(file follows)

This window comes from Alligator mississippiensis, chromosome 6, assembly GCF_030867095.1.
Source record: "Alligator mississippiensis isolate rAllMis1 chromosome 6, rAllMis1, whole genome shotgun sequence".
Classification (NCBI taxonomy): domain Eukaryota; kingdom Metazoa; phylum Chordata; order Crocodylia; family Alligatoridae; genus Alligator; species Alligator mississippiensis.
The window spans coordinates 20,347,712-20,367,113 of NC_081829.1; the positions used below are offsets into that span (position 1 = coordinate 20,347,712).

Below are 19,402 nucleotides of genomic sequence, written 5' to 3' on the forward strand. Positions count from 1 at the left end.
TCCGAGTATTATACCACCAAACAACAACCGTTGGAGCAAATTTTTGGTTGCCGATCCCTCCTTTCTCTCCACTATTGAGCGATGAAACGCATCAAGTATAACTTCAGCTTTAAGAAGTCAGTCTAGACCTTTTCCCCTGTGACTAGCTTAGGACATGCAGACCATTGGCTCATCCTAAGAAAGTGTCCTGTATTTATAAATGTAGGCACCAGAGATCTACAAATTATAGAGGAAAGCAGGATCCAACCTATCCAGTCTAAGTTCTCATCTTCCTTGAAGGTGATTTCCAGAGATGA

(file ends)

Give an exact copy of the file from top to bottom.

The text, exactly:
This window comes from Alligator mississippiensis, chromosome 6, assembly GCF_030867095.1.
Source record: "Alligator mississippiensis isolate rAllMis1 chromosome 6, rAllMis1, whole genome shotgun sequence".
Classification (NCBI taxonomy): domain Eukaryota; kingdom Metazoa; phylum Chordata; order Crocodylia; family Alligatoridae; genus Alligator; species Alligator mississippiensis.
The window spans coordinates 20,347,712-20,367,113 of NC_081829.1; the positions used below are offsets into that span (position 1 = coordinate 20,347,712).

Below are 19,402 nucleotides of genomic sequence, written 5' to 3' on the forward strand. Positions count from 1 at the left end.
TCCGAGTATTATACCACCAAACAACAACCGTTGGAGCAAATTTTTGGTTGCCGATCCCTCCTTTCTCTCCACTATTGAGCGATGAAACGCATCAAGTATAACTTCAGCTTTAAGAAGTCAGTCTAGACCTTTTCCCCTGTGACTAGCTTAGGACATGCAGACCATTGGCTCATCCTAAGAAAGTGTCCTGTATTTATAAATGTAGGCACCAGAGATCTACAAATTATAGAGGAAAGCAGGATCCAACCTATCCAGTCTAAGTTCTCATCTTCCTTGAAGGTGATTTCCAGAGATGA